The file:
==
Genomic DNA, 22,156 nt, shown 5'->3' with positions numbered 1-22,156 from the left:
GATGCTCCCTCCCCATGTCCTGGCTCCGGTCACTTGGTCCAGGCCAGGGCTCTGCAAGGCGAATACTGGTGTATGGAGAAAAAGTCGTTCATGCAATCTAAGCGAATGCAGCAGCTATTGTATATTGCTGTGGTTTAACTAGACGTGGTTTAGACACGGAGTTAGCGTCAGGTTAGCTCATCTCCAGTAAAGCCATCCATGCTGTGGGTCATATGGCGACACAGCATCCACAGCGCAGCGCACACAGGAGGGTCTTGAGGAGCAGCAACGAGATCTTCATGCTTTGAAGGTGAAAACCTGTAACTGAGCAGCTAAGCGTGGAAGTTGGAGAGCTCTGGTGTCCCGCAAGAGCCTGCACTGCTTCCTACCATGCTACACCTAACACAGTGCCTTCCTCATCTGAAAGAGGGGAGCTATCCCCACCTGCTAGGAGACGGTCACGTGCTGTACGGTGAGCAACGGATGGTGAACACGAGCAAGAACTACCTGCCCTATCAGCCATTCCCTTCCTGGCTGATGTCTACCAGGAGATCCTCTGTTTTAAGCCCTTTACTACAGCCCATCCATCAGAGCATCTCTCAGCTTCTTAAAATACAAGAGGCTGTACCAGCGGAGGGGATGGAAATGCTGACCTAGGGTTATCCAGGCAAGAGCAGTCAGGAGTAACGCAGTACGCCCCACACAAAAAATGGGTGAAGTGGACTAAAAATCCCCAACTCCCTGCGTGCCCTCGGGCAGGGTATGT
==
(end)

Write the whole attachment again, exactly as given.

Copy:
Genomic DNA, 22,156 nt, shown 5'->3' with positions numbered 1-22,156 from the left:
GATGCTCCCTCCCCATGTCCTGGCTCCGGTCACTTGGTCCAGGCCAGGGCTCTGCAAGGCGAATACTGGTGTATGGAGAAAAAGTCGTTCATGCAATCTAAGCGAATGCAGCAGCTATTGTATATTGCTGTGGTTTAACTAGACGTGGTTTAGACACGGAGTTAGCGTCAGGTTAGCTCATCTCCAGTAAAGCCATCCATGCTGTGGGTCATATGGCGACACAGCATCCACAGCGCAGCGCACACAGGAGGGTCTTGAGGAGCAGCAACGAGATCTTCATGCTTTGAAGGTGAAAACCTGTAACTGAGCAGCTAAGCGTGGAAGTTGGAGAGCTCTGGTGTCCCGCAAGAGCCTGCACTGCTTCCTACCATGCTACACCTAACACAGTGCCTTCCTCATCTGAAAGAGGGGAGCTATCCCCACCTGCTAGGAGACGGTCACGTGCTGTACGGTGAGCAACGGATGGTGAACACGAGCAAGAACTACCTGCCCTATCAGCCATTCCCTTCCTGGCTGATGTCTACCAGGAGATCCTCTGTTTTAAGCCCTTTACTACAGCCCATCCATCAGAGCATCTCTCAGCTTCTTAAAATACAAGAGGCTGTACCAGCGGAGGGGATGGAAATGCTGACCTAGGGTTATCCAGGCAAGAGCAGTCAGGAGTAACGCAGTACGCCCCACACAAAAAATGGGTGAAGTGGACTAAAAATCCCCAACTCCCTGCGTGCCCTCGGGCAGGGTATGT